Tag Archives: Hall and Oats

I was once a dancer.

5 Aug

When I was young, I attended the South Jersey School of Baton and Dance.  I liked dancing, and I guess that’s what matters.  Didn’t matter if I was good, because I sure wasn’t.  I was always a step or two off, or performing my interpretation of the moves in the routine.  Our dance teacher, and owner of the place, was a woman who seemed as though she could have been a former Southern beauty queen.  She had a long, lazy drawl and a smoker’s voice.  She died in 2009.

She smoked cigarettes and drank iced tea in the studio, which was the front of her house. I took jazz.  In my class, she wore her high-heel jazz shoes, a one piece black leotard with an elastic belt, black tights, and pink leg warmers. I imagined how fun it must have been to wear that outfit all day, changing shoes as needed, jazz to tap, tap to ballet. My mom always made me take my leotard off once I got home, and I never had jazz shoes.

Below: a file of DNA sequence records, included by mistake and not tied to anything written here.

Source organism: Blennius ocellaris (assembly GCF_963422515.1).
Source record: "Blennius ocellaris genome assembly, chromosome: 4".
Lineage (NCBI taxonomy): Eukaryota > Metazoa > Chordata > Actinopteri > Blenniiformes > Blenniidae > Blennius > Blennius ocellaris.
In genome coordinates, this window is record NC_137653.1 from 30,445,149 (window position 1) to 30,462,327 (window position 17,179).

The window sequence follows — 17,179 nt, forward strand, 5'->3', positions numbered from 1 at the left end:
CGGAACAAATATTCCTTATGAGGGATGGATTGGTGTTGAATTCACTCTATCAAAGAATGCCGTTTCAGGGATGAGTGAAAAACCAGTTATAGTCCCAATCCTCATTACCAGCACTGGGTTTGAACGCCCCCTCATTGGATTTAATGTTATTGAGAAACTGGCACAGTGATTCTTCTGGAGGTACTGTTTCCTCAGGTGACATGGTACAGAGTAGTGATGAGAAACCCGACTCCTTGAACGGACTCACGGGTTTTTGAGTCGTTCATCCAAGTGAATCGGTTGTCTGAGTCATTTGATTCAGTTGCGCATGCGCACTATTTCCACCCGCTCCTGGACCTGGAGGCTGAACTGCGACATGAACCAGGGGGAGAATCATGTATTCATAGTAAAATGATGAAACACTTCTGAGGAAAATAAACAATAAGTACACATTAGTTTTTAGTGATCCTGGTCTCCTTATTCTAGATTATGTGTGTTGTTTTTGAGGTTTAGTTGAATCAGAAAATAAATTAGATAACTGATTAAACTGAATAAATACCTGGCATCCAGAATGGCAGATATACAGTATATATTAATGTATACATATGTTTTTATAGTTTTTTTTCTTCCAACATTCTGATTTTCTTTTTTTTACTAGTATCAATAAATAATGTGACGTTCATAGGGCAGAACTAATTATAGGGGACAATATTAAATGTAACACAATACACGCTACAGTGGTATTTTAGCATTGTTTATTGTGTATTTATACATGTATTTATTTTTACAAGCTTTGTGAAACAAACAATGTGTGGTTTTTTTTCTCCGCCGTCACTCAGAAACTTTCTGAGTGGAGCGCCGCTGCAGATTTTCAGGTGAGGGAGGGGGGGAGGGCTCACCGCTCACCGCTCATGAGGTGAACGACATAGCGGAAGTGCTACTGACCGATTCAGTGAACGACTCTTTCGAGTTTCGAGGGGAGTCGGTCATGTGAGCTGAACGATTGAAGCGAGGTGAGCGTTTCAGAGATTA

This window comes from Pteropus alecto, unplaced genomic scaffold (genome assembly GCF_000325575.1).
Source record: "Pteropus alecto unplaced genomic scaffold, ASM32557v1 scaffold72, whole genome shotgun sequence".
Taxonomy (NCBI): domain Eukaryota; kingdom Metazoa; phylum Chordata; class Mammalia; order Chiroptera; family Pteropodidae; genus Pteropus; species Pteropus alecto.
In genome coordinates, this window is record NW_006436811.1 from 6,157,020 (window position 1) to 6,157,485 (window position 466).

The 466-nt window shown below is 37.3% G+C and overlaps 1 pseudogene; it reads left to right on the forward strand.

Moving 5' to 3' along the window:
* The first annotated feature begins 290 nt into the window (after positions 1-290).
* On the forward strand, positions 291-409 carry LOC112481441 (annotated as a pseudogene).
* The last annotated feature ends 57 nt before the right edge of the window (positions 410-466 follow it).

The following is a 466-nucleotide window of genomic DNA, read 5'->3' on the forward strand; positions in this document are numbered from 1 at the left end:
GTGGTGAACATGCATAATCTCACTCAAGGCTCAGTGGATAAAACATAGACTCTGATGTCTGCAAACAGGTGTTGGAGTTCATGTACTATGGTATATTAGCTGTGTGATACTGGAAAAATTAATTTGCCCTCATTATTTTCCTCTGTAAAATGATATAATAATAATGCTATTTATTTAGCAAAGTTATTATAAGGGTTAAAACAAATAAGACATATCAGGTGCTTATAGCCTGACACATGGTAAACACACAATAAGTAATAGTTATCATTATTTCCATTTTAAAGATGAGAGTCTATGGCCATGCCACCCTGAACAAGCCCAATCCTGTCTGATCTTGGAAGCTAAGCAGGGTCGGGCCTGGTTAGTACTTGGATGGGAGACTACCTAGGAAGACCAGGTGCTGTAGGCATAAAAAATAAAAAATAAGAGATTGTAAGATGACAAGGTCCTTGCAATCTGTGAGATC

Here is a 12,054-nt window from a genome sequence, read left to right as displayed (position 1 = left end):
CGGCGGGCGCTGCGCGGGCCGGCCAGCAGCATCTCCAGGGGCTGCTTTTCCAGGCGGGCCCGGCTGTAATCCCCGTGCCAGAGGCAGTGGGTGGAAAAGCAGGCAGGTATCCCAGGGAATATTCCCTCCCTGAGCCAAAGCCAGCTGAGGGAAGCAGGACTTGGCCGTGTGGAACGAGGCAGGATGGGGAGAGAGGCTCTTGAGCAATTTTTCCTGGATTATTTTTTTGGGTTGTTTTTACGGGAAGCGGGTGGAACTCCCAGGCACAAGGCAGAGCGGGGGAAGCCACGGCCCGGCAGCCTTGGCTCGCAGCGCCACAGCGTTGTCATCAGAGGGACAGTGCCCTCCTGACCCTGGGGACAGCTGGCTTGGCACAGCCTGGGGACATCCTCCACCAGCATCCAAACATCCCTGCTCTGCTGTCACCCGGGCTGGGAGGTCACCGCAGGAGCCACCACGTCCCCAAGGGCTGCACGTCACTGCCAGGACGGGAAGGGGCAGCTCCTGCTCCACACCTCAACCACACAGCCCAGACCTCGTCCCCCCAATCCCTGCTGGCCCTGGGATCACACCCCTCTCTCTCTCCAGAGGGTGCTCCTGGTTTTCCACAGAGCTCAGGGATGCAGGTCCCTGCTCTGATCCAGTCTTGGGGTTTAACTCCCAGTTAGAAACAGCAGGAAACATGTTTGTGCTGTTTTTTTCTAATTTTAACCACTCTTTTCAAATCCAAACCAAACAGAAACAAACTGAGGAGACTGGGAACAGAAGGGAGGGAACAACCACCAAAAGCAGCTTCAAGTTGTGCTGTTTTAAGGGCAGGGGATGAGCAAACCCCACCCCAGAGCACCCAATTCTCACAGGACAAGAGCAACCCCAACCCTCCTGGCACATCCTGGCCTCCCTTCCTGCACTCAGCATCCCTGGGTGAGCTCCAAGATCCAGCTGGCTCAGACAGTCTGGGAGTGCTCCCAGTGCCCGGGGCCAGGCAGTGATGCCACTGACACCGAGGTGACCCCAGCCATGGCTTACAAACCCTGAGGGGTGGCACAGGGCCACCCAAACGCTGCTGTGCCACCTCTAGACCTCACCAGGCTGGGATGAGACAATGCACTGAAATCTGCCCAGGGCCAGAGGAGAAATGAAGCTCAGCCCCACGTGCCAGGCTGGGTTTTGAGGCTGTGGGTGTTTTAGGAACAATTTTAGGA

But that did not stop me from grooving, from performing for audiences of stuffed animals to routines involving jump ropes, my desk chair, and a costume change, one in which I began as a shy, nerdy-type, but once I felt the groove of Hall and Oates’s “Private Eyes,” I just couldn’t help but let my hair down, rip off my glasses and strip off my frumpy clothes to reveal a sleek and shiny bathing suit, (since I couldn’t wear my leotard), that could just let myself go in.

I also took baton twirling lessons with her, but never excelled at that in the special way I excelled at dance.

I'm third from the left. (Click to make bigger.)

In this photo, I’m the one wearing the wrong color shoes.  They were not the requisite white Capezzio jazz shoes, which were, like, forty bucks. I wore my velcro sneakers.

Check out those super-flash-dance, one-piece, flourescent costumes. They came with satin b-boy hats.  (I can only blame flourescent fashion of the 80’s on cocaine.) I think this is 1983.  God, I wish I remembered what song we were dancing to.

Please also note the man in the audience wearing no shirt. Our recital was on the Music Pier on the Ocean City boardwalk, but really there’s no excuse for not throwing a T-shirt on for your daughter recital.  Maybe a muscle shirt, or a cut-off?